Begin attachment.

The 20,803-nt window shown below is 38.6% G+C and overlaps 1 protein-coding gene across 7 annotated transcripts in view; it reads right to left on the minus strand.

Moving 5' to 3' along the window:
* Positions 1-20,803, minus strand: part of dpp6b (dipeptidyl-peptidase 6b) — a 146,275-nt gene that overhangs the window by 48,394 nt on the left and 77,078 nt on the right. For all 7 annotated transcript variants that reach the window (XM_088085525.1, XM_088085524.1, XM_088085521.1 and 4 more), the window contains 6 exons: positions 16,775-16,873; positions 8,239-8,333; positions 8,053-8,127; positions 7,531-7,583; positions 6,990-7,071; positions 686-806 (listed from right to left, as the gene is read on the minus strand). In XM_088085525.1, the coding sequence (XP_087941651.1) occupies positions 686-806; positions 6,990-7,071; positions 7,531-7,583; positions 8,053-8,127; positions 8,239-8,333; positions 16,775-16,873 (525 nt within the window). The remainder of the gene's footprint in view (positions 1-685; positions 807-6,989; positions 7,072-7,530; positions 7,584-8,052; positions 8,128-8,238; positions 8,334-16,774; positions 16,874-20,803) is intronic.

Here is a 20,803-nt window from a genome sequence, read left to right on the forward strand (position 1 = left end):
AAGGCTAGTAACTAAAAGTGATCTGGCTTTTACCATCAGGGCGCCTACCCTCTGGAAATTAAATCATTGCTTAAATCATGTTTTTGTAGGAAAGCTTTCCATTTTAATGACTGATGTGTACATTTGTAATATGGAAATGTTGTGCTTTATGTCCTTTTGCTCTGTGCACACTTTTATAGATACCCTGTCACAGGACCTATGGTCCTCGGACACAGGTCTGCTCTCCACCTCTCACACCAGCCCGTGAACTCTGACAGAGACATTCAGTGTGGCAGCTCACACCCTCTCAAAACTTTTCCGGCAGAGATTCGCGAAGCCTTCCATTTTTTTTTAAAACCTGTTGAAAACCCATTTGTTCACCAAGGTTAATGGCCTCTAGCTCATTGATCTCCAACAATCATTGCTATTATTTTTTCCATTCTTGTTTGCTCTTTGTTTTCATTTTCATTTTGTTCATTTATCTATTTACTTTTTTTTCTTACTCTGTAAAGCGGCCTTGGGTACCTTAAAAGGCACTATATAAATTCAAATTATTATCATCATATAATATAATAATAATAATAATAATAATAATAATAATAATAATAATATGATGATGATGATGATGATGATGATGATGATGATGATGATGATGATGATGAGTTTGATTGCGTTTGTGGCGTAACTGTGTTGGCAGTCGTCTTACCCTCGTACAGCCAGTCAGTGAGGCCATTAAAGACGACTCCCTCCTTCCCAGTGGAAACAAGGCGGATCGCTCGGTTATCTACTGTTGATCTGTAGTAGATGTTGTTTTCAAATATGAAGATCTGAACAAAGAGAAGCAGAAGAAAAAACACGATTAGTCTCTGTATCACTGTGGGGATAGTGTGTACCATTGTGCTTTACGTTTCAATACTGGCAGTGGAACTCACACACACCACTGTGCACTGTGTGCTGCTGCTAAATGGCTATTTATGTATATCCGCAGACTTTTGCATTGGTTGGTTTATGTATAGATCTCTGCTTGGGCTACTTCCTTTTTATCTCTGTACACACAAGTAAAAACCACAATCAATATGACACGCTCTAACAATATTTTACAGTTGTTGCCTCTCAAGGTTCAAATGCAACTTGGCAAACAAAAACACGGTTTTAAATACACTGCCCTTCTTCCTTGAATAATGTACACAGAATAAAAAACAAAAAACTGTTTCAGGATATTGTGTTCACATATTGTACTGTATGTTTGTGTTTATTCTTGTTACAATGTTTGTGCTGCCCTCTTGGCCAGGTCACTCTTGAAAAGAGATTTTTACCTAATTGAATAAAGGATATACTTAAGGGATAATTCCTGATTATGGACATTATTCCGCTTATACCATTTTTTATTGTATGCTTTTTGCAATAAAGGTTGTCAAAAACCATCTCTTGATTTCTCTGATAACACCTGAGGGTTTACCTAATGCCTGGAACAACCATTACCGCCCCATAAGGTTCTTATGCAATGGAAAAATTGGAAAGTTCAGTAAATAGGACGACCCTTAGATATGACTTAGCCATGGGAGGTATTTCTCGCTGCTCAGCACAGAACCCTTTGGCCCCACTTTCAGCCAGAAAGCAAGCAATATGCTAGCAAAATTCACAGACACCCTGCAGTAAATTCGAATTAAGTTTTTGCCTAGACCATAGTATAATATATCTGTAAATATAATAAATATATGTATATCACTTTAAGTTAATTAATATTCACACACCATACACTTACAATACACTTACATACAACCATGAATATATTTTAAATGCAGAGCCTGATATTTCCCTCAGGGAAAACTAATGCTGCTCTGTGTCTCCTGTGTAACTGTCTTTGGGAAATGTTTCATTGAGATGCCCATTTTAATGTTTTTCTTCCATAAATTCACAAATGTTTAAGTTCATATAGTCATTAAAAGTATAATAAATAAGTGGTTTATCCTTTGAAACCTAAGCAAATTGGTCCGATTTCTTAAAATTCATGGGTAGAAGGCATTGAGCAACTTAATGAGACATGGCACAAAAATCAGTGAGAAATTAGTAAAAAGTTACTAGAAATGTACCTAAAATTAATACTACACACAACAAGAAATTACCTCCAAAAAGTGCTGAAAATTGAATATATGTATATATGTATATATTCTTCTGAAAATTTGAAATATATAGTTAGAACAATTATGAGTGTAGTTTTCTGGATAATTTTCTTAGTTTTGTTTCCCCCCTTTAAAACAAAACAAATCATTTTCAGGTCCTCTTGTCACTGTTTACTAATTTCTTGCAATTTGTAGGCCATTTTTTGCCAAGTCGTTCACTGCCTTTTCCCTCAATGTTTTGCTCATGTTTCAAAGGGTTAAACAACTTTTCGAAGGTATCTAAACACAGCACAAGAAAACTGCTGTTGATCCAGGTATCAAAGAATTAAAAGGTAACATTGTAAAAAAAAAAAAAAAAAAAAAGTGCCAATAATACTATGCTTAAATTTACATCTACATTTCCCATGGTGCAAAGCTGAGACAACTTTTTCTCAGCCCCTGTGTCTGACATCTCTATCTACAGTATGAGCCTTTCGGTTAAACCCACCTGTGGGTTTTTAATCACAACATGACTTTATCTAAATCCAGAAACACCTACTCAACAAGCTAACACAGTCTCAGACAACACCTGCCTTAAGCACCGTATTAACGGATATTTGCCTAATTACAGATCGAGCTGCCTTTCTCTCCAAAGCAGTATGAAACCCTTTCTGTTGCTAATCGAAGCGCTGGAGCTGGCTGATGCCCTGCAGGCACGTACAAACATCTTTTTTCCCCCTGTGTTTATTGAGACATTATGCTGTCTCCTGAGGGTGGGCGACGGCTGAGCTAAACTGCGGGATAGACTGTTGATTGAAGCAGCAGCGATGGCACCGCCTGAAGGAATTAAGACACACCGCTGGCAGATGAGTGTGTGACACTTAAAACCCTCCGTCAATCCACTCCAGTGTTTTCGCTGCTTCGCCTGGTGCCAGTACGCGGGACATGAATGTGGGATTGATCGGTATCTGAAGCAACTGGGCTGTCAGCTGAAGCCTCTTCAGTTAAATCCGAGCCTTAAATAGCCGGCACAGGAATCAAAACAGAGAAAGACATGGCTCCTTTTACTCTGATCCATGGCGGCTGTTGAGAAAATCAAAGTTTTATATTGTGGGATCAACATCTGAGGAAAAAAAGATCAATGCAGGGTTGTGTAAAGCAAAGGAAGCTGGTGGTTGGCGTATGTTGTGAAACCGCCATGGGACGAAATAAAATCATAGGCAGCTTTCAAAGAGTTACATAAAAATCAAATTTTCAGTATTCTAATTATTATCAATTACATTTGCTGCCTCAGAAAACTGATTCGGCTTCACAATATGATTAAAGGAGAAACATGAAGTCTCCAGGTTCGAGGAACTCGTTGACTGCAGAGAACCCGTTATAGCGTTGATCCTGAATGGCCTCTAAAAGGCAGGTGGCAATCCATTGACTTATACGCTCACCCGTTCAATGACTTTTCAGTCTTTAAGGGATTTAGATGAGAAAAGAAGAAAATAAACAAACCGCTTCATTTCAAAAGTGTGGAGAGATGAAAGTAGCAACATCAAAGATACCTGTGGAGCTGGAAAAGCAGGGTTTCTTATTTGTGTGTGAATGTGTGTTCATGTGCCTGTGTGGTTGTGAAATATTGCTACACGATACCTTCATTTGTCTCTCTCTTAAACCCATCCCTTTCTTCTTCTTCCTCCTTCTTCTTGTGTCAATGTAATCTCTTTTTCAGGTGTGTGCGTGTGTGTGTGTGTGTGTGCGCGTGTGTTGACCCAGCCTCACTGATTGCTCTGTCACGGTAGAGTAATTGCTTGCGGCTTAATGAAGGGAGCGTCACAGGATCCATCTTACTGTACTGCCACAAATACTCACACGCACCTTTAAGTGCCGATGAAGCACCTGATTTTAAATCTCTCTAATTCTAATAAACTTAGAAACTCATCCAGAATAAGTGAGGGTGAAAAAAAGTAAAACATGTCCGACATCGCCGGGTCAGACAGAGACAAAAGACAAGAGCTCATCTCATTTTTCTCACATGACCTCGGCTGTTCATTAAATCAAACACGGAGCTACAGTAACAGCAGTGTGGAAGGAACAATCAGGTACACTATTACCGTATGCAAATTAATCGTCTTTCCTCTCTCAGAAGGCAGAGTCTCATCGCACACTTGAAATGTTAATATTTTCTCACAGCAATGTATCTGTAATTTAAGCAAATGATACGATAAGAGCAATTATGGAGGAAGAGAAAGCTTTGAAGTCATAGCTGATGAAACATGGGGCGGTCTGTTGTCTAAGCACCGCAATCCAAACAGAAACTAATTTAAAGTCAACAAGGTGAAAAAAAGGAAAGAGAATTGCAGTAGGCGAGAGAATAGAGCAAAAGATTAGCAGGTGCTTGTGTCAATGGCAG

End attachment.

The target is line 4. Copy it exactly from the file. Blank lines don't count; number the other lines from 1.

Here is a 20,803-nt window from a genome sequence, read left to right on the forward strand (position 1 = left end):